In Memory

Greg Patton

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08/28/16 03:08 PM #1    

Owen Hoskinson

Reprined from The Columbian (Vancouver, WA)


Gregory Talbot Patton, 62 died July 27, 2011, after a heroic battle with sarcoma for 21+ years. Born to Henry S. Patton, MD. (Hal) and Bettylee (Hinerman) Patton, Greg married Carol (Bullock) in '72, started their family in '77 in Oakland, CA., then moved to Vancouver, WA in '94.

He remains alive in our hearts today as he enjoyed playing with his grandchildren who live just four blocks away~Brynna, 4 and Ben, 2, children of our son, Jeffrey M. Talbot Patton.

Greg lived life to the fullest, taking advantage of every opportunity to do something productive! His passions were baseball, golf, fishing, playing any game, math puzzles, crosswords, pursuit of knowledge, self-improvement, and enjoying the company of family and friends.

He earned his B.S. degree in Math from Cal Berkeley while playing varsity baseball for four years there. He used his abilities to work as financial planning manager and analyst/controller for Xerox for 38+ years. His passion for golf and the outdoors led him to form a golf tournament ( co. with classmate Owen Hoskinson, of Seattle. He was tournament director at Green Mountain Golf near our home. He played till the stars chased him home every day that he was able.

He is survived by his wife, Carol; son, Jeffrey Patton; daughter, Kathryn (Katie) M. Patton, DVM, all of Vancouver and daughter, Annalisa M. Patton of Reseda, CA; brothers, Douglas S. Patton, MD of Oakland, CA, and Frederick M. Patton of The Dalles, OR; and many nieces, nephews and extended family who loved him. - See more at:

08/28/16 03:15 PM #2    

Owen Hoskinson

This reprinted from a post by Owen Hoskinson on Brad Milenbach's page:

Brad, great to hear that you're coming to the reunion.  I don't know if you remember the weekend, but Greg Patton and I reminisced about it many times.  You, Carl Cork, Steve Arnold, Greg and I spent the weekend at Bethel Island at the Patton's Bethel Island floating home and mobile home complex.

On Saturday we were out waterskiing and Mrs. Patton saw you sitting on top of the drivers' seat backrest and saw you steering their waterski boat with your foot. Boy was she mad and gave you hell.

Greg and I've laughed about that many times on our golf trips.

08/29/16 12:02 PM #3    

Doc Upshaw

Greg was a class act. 

09/21/16 05:19 AM #4    

Owen Hoskinson

It is difficult to put into words a lifetime of experiences with your best friend and at the same time help your classmates understand who Greg was what kind of man he was.  Well here goes.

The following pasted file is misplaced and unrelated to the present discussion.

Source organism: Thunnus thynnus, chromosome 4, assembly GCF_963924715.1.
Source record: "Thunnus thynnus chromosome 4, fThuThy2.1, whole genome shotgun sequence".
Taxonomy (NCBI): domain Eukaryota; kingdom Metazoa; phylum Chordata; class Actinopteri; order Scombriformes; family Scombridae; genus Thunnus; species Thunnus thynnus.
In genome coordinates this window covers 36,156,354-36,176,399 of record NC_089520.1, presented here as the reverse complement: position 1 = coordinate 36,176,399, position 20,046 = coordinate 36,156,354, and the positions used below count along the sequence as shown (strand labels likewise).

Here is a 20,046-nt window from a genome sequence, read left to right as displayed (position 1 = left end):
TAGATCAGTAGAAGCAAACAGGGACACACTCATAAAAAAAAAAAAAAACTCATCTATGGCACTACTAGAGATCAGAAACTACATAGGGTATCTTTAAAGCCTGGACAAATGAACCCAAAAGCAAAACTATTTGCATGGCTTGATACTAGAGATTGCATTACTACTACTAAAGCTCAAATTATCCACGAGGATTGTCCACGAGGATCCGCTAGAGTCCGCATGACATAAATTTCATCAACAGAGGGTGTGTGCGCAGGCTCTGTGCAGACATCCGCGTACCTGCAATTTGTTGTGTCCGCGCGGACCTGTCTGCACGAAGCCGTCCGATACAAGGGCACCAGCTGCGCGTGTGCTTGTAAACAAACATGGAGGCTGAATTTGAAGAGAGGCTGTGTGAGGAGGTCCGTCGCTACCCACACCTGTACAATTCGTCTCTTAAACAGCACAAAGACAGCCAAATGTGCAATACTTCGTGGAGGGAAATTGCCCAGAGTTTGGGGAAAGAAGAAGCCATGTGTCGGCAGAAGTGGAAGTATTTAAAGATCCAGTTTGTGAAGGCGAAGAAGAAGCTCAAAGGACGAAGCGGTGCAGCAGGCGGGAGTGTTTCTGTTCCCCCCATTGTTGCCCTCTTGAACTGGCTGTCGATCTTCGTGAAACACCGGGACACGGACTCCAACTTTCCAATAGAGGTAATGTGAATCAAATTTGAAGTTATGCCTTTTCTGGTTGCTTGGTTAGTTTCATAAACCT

At PHS we knew Greg as an athlete and a brainy scholar.  He took all the hard classes (today's STEM wizard) and excelled in them all.  He was probably the best baseball player in our class and played baseball and softball well into his 50s.  He played outfield with the Cal Bears when George Wolfman was coaching. Baseball was a big part of his life.  Greg believed that he could have played minor and possibly major league baseball, but said it would have been a selfish life and would have delayed marriage and a family.  

His softball career began with the Piedmont 1/2 Astros (the creation of George Epstein) and continued in Irvine, CA and Vancouver, WA.  Some of Greg's PHS "Astros" teammates were Steve Arnold, Yosh Yamada, George, Tom Harnett, George Woods, Alden McElrath, Fred Dunn Ruiz (teacher) and myself.  The year we were sponsored by Dryers, Greg's nickname was Peppermint Patty.  The "Astros" teams were always among the best in each league the team played in, in large part due to Greg's power and defense.  Left field was where fly balls went to die.

He majored in mathmatics at UCB and for one "short horrible" year was a teacher.  As he told me, being a babysitter and disciplinarian was not for him.  He moved on to Xerox where he was a star until he retired.  Greg was the "Spreadsheet Wizard" as he developed many of the management reporting systems used in the US and the Western Region.  I always joked with Greg that he would never be fired since he did the work of at least three people.  Greg's insightfull analysis meant that no salesperson's below standard performance would go unnoticed for long.

Over the years, whenever I had an Excel problem, I just called Greg sent him the spreadsheet and he had the error spotted and fixed in a minute.  We were both excellant multi-taskers and while he did spreadsheet work and I was doing tax returns, we would talk to each other about golf, fishing or baseball three or more times a week while punching out productive work.

Those math and science skills we saw at PHS were the basis for his successful career.

 Another of Greg's loves was fishing.  Be it with his father, Dr. Henry Patton, his brothers, Doug and Fred, with his friends thru life, with his son or daughter or by himself Greg had lots of fish stories to tell.  When he was young he learned fly fishing at his fathers knee.  Later, every year he went on a fishing trips with his brothers. Once he moved to Vancouver, he would be out on the Columbia in the afternoons fishing for salmon or squaw fish.  His brother Fred lived right up the river in the Dalles.  They would have annual competitions to see who could catch the most of these predatory fish.  The state actually paid a bounty of $4 to $8 per fish caught.  These funds helped to support is golf habit.

His dad was also a duck hunter.  Greg told me of the foggy mornings in the duck blinds with his dad.  He said that he was never much for hunting.  These outdoor times with his dad were special for Greg, since his father as a one of California's top plastic surgeons (hand and neck restoration surgery) did not have a lot of free time. 

Greg's folks, Bety and Henry, had a floating home (built on an old barge) and a couple of mobile homes on Frank's Tract up in the Delta which was a little more than a hour away.  Many of Greg's friends spent some great times, water-sking, fishing for carp, playing iceplant baseball and just hanging out at the Patton complex.